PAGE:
Thai caves latest: Rescuers taking break after four boys freed
A Thai official said the next phase of the operation will start in 10-20 hours.
The official heading the operation to rescue 12 boys and their football coach from a cave in northern Thailand says the operation is going “better than expected” after four were safely brought to the surface.
Chiang Rai provincial acting governor Narongsak Osatanakorn made the comment at a news conference on Sunday evening after rescuers extracted four of the boys from the cave where they had been trapped for more than two weeks.
Mr Narongsak said the four were then taken to a hospital. Their condition was not immediately clear.
The healthiest of the 12 trapped boys and their coach had been taken out first in an operation began at 10am (4am BST). Shortly before 8pm (2pm BST) Thai Navy Seals reported on their official Facebook page that the four had been rescued.
The boys aged 11-16 from the Wild Boars team, and their 25-year-old coach were stuck in the flooded cave at Tham Luang Nang Non in Chiang Rai province since June 23.
President Donald Trump tweeted that US was helping the rescue effort.
The U.S. is working very closely with the Government of Thailand to help get all of the children out of the cave and to safety. Very brave and talented people!— Donald J. Trump (@realDonaldTrump) July 8, 2018
Earlier, two ambulances were seen leaving the cave mouth, sparking hope that the first of the 12 trapped young footballers and their coach had made it to the surface.
One of the foreign divers involved in the operation is a former West Midlands firefighter is involved.
West Midlands Fire and Rescue Service tweeted: “Our thoughts are with everyone involved in the Thai cave rescue of 12 boys and their adult leader.
“Former West Midlands firefighter Richard Stanton, who served in Coventry for 25 years and is a world expert in cave diving, is among those leading today’s operation.”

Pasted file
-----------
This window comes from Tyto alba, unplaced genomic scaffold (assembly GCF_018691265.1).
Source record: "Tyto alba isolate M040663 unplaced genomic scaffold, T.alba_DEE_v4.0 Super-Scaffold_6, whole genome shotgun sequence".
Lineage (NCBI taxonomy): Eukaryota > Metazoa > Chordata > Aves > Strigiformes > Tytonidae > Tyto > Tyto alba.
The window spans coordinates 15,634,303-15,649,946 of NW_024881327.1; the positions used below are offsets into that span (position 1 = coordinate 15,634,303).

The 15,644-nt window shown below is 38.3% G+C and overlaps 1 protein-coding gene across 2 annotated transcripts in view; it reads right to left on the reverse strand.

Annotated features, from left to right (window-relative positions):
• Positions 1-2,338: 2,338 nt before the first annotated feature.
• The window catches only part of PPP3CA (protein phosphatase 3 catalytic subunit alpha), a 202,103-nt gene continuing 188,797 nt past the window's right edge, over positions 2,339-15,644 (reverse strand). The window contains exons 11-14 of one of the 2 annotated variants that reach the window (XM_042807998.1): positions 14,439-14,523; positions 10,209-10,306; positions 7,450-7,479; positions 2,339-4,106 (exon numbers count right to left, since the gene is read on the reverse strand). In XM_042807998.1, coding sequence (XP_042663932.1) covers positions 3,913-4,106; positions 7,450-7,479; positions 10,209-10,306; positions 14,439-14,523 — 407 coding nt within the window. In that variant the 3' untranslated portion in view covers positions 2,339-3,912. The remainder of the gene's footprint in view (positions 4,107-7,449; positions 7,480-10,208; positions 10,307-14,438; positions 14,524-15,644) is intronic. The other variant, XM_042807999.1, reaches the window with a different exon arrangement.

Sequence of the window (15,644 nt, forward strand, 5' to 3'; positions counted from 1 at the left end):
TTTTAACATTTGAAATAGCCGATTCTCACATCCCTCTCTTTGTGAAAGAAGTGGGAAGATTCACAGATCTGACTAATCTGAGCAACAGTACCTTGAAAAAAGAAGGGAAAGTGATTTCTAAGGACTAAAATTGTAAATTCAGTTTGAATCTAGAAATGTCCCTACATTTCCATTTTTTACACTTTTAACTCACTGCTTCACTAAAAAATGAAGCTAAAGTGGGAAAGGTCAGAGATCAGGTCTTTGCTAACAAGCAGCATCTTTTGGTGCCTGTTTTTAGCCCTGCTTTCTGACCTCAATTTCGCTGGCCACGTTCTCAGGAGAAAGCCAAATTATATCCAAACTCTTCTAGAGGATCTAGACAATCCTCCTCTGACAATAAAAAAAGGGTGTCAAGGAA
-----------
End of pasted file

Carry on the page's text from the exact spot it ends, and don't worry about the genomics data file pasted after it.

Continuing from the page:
Our thoughts are with everyone involved in the Thai cave rescue of 12 boys and their adult leader. Former West Midlands firefighter Richard Stanton, who served in Coventry for 25 years and is a world expert in cave diving, is among those leading today's operation. pic.twitter.com/CXsjCPl7z0— West Midlands Fire (@WestMidsFire) July 8, 2018
Mr Stanton was one of two elite British divers, along with John Volanthen, who were the first rescuers to reach the group on Monday night.
Reporters at the scene said two ambulances had driven to a nearby helipad, and a helicopter was seen taking off.
Officials had said earlier that helicopters were on standby to take anyone rescued from the cave to a hospital.
In a statement released late Sunday afternoon, Chiang Rai acting governor Narongsak Osatanakorn said divers had worked with medics to assess which of the boys should come out first.
He added: “They cannot decide how many of them will be able to come out for the first operation. Based on the complexity and difficulty of the cave environment it is unknown how long it might take and how many children would exit the cave.”
Seven British divers are among a team of 18 who are undertaking the dangerous operation to free them after their ordeal that began on June 23 before floodwaters made the cave impassible.
The rescue attempt began at 10am local time (4am BST) and it was expected to take at least 11 hours for the first person to be rescued.
The British Cave Rescue Council (BCRC) confirmed that seven divers from the UK with “expertise in cave diving” are assisting.
Chief of operations, Governor Narongsak Osottanakorn, said 13 foreign and five Thai divers will take part in the rescue in total.
MEDIA BRIEFING NOTE Number 10 – 8 July 2018 released to Facebook at 12.35 BST Key phase begins of the rescue...Posted by British Cave Rescue Council - BCRC on Sunday, July 8, 2018
Two divers will accompany each boy as they are gradually extracted.
Thai army commander Major General Chalongchai Chaiyakam said it may take up to four days to free all 13, depending on conditions inside the cave system.
He said the group “will continuously come out in approximately two to four days, which all may change depending on weather and water conditions”.
He said two divers will accompany each boy as they are gradually extracted.
The Thai navy Seals, who have been spearheading the rescue effort, posted a photo on their Facebook page with a vow to bring the trapped team home from a flooded cave.
The only way to bring them out of Tham Luang Nang Non in Chiang Rai province is by navigating dark and tight passageways filled with muddy water and strong currents, as well as oxygen-depleted air.